Yin Yang Huo
Botanical name: Epimedium grandiflorum
Common name: Epimedium, Barrenwort
Literal name translation: licentious goat wort
Family: Berberidaceae, barberry family
Part used in Chinese medicine: leaf
Major Chinese medicine actions:
Tonifies kidney yang, disperses wind cold damp
Photo Credits: (top to bottom)
Photo 1: Epimedium grandiflorum; 04/2008; author C. Micleu; permission Jade Institute
Photo 2: Epimedium grandiflorum; 04/2008; author C. Micleu; permission Jade Institute
Photo 3: Epimedium grandiflorum; 04/2008; author C. Micleu; permission Jade Institute
Photo 4: Epimedium wushanense; 04/2008; author C. Micleu; permission Jade Institute
There are 30-40 species of the genus Epimedium. In their native habitat, these plants tend to grow in woodlands, scrub, and shady, rocky places. They are also popular perennials easily found in garden nurseries, grown for both their foliage and flowers. In mid to late spring, they flower in a variety of colors, from pink and red, to white, yellow and purple, and many varieties have foliage that becomes bronze tinged in the spring and a deeper bronze color in the fall.
There are several plants of correct species used in Chinese medicine including: Epimedium brevicornum, Epimedium sagittatum, Epimedium pubescens, Epimedium wushanense, Epimedium koreanum, Epimedium acuminatum, Epimedium davidii, Epimedium hunanense, Epimedium grandiflorum, and Epimedium acuminatum.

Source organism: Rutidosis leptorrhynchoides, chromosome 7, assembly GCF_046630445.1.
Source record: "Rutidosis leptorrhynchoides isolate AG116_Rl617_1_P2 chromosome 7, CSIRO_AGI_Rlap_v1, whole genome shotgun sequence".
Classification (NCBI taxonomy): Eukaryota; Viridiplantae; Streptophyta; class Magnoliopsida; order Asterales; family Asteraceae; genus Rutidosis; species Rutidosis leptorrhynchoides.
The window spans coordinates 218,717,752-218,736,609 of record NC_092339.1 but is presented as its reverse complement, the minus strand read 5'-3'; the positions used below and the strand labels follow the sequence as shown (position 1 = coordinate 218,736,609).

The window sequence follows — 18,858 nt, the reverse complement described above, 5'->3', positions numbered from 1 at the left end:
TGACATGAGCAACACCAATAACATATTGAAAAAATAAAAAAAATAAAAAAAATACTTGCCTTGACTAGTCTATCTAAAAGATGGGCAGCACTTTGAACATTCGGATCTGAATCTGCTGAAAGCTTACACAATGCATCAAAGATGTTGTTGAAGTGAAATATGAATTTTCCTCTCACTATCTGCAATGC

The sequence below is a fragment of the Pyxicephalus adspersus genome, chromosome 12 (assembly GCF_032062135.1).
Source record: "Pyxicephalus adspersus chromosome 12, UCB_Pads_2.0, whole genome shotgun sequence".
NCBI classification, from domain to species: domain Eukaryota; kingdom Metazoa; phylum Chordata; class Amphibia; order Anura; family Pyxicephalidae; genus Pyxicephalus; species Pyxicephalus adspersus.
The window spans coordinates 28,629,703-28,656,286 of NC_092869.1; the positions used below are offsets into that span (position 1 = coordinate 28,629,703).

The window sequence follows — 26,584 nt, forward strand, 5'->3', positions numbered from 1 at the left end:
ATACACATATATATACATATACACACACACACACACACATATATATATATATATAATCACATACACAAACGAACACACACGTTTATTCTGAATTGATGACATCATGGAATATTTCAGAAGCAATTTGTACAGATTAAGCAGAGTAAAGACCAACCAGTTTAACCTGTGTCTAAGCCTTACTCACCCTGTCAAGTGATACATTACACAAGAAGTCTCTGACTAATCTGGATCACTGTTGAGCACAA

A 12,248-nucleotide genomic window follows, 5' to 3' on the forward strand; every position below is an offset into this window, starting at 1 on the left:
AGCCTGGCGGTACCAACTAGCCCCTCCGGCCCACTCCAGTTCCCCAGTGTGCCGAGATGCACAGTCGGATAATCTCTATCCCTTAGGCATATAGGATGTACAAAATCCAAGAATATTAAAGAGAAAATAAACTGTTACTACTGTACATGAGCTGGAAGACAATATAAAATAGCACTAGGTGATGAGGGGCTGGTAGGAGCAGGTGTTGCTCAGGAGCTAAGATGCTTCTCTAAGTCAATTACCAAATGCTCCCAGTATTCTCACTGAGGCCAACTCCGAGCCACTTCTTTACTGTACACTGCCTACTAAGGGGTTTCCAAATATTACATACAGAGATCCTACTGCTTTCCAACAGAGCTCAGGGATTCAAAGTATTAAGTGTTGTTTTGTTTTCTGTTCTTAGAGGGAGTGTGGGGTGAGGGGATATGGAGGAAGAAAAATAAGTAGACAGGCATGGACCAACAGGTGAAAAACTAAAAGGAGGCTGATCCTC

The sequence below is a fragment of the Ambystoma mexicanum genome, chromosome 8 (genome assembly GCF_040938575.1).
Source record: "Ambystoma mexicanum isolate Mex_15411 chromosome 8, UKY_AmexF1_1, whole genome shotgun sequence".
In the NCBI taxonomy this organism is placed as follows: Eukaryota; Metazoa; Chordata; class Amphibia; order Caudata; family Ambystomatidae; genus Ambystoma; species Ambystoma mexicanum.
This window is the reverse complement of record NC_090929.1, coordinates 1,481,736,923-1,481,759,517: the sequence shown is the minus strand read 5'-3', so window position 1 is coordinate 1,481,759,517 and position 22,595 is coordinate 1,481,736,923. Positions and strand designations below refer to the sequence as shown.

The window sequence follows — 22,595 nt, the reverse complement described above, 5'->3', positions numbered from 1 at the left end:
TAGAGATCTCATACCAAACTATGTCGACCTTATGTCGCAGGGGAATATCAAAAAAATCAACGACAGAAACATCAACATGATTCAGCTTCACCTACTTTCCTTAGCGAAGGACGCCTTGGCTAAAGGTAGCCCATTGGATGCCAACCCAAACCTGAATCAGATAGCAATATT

There are many cultivars of the species Epimedium grandiflorum including the first three plants pictured above, Epimedium gradiflorum “Crimson Beauty” (pink flowers) and Epimedium grandiflorum “White Queen” (white flowers). The last photo is of Epimedium wushanense (bronze leaves).
Growing and Propagation
Epimediums are evergreen, growing in clumps to about 8-12 inches high, with blooms appearing on stems growing just above the leaves. Plants are hardy and easily cultivated, growing best in fertile, humus-rich, moist but well drained soil. They prefer part shade and protection from cold, dry wind in the winter. The plant is hardy in USDA zones 5 to 8. Propagation should be done by seed, in containers or cold frames, and plants may be divided in the fall or after flowering.
Harvesting and Preparation
For medicinal use, the best quality herb consists of yellowish green, unfragmented leaves, with few stem pieces.